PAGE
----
By Zeeshan Haider
ISLAMABAD (Thomson Reuters Foundation) - Pakistan plans to issue biometric passports from next year to halt the thousands of people who are being trafficked overseas, largely to European and Gulf nations, officials said.
Interior Minister Chaudhry Nisar Ali Khan approved the move last week after a meeting with officials from the Federal Investigation Agency (FIA) on tackling human trafficking and migrant smuggling in the South Asian nation.
"We will start issuing biometric passports from 2017," Sarfraz Hussain, the Interior Ministry spokesman, told the Thomson Reuters Foundation late on Wednesday.
Pakistan in 2004 adopted computerized passports that can be read by scanning machines, he said, but the passports do not contain a microchip, which contains the holder's biodata.
This is useful as it will help authorities detect forged travel documents used by traffickers who lure poor people from rural areas with the promise of a good job overseas, Hussain added.
A combination of poverty, natural disasters and insecurity caused by a long-running Islamist insurgency has forced thousands of Pakistanis to flee in search of a better life in Europe and the Middle East.
There are no accurate figures on how many people are being trafficked or smuggled outside the country, but the United Nations says government data on deportations of Pakistanis due to illegal migration have risen in recent years.
There were 66,427 Pakistanis deported from countries such as Spain, Greece, Turkey, Oman and Iran in 2013, up from 46,032 in 2010, according a 2014 report by the U.N. Office for Drugs and Crime.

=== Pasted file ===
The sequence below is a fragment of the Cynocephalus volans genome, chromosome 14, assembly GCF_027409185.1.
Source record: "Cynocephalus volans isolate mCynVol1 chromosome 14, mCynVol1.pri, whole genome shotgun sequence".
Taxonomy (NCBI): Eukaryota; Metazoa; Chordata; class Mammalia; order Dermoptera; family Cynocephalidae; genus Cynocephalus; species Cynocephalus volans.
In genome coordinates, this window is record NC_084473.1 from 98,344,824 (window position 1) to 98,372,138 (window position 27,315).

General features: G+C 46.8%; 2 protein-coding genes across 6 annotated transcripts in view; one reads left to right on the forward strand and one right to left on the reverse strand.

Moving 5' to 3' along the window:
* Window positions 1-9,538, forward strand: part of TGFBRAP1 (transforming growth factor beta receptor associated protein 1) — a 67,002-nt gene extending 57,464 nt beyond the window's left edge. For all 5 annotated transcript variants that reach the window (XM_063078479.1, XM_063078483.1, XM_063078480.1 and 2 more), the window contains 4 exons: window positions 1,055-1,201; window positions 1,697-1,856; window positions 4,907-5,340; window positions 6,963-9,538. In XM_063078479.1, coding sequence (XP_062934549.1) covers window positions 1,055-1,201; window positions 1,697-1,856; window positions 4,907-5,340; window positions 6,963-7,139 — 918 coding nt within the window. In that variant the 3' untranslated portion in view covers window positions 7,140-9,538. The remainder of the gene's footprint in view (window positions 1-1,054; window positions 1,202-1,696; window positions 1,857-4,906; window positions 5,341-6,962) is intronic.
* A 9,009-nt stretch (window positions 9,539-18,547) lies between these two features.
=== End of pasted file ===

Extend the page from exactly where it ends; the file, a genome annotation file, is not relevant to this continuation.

Many trafficking victims are detected at border posts in Iran and Turkey as they attempt to travel on to Europe, where they often have to risk their lives on board dangerously inadequate vessels run by people smugglers, said the report.
Others are deported from Oman - often en route to the United Arab Emirates (UAE), where they take up low-skilled employment as maids, construction workers or drivers, and are often subjected to labor abuses.
A FIA official, who spoke on condition of anonymity because he was not authorized to speak to the media, said more than 1,000 trafficking networks were operating across the country, the majority in the central Punjab province.
These organized criminal gangs primarily use Pakistan's southwestern Baluchistan province, which shares a border with Iran, as a trafficking route to Europe and the Middle East.
From Iran, the trafficking victims are either taken to Turkey where they continue on to Europe, or sent to Oman and then on to the UAE, he added.
More than a million migrants and refugees crossed into Europe in 2015, sparking a crisis as nations struggled to cope with the influx, and created division in the EU over how to resettle people.
According to the U.N. Refugee Agency, about 3 percent of these migrants and refugees were Pakistani nationals.
(Reporting by Zeeshan Haider. Editing by Nita Bhalla. Please credit the Thomson Reuters Foundation, the charitable arm of Thomson Reuters, that covers humanitarian news, women's rights, trafficking, corruption and climate change. Visit news.trust.org)